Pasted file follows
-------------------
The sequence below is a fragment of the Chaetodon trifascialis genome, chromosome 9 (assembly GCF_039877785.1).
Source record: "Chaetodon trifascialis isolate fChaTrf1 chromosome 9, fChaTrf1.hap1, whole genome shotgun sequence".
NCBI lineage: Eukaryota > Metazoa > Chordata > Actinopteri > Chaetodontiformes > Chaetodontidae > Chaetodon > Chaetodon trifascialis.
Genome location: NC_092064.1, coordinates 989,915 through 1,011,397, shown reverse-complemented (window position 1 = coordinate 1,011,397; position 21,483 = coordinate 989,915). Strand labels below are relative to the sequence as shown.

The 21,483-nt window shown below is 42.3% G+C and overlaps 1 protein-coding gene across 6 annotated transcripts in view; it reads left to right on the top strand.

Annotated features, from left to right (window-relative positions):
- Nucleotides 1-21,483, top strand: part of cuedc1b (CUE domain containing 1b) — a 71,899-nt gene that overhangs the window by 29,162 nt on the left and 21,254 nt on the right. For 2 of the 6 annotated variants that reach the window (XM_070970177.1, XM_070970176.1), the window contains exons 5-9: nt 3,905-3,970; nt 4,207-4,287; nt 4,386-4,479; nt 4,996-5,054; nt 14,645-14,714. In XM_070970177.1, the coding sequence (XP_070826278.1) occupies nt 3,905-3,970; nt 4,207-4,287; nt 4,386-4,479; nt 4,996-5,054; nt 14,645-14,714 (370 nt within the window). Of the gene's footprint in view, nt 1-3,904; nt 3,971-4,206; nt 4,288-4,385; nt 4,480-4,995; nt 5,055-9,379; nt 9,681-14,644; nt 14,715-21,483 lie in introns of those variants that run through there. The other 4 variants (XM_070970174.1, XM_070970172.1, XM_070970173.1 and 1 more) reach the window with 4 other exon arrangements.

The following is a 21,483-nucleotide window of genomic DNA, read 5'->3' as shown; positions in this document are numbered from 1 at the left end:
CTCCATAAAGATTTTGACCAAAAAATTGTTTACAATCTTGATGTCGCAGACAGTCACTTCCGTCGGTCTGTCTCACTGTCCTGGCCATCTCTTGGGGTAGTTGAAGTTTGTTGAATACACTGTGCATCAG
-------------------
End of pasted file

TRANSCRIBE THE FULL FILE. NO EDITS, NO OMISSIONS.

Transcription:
The sequence below is a fragment of the Chaetodon trifascialis genome, chromosome 9 (assembly GCF_039877785.1).
Source record: "Chaetodon trifascialis isolate fChaTrf1 chromosome 9, fChaTrf1.hap1, whole genome shotgun sequence".
NCBI lineage: Eukaryota > Metazoa > Chordata > Actinopteri > Chaetodontiformes > Chaetodontidae > Chaetodon > Chaetodon trifascialis.
Genome location: NC_092064.1, coordinates 989,915 through 1,011,397, shown reverse-complemented (window position 1 = coordinate 1,011,397; position 21,483 = coordinate 989,915). Strand labels below are relative to the sequence as shown.

The 21,483-nt window shown below is 42.3% G+C and overlaps 1 protein-coding gene across 6 annotated transcripts in view; it reads left to right on the top strand.

Annotated features, from left to right (window-relative positions):
- Nucleotides 1-21,483, top strand: part of cuedc1b (CUE domain containing 1b) — a 71,899-nt gene that overhangs the window by 29,162 nt on the left and 21,254 nt on the right. For 2 of the 6 annotated variants that reach the window (XM_070970177.1, XM_070970176.1), the window contains exons 5-9: nt 3,905-3,970; nt 4,207-4,287; nt 4,386-4,479; nt 4,996-5,054; nt 14,645-14,714. In XM_070970177.1, the coding sequence (XP_070826278.1) occupies nt 3,905-3,970; nt 4,207-4,287; nt 4,386-4,479; nt 4,996-5,054; nt 14,645-14,714 (370 nt within the window). Of the gene's footprint in view, nt 1-3,904; nt 3,971-4,206; nt 4,288-4,385; nt 4,480-4,995; nt 5,055-9,379; nt 9,681-14,644; nt 14,715-21,483 lie in introns of those variants that run through there. The other 4 variants (XM_070970174.1, XM_070970172.1, XM_070970173.1 and 1 more) reach the window with 4 other exon arrangements.

The following is a 21,483-nucleotide window of genomic DNA, read 5'->3' as shown; positions in this document are numbered from 1 at the left end:
CTCCATAAAGATTTTGACCAAAAAATTGTTTACAATCTTGATGTCGCAGACAGTCACTTCCGTCGGTCTGTCTCACTGTCCTGGCCATCTCTTGGGGTAGTTGAAGTTTGTTGAATACACTGTGCATCAG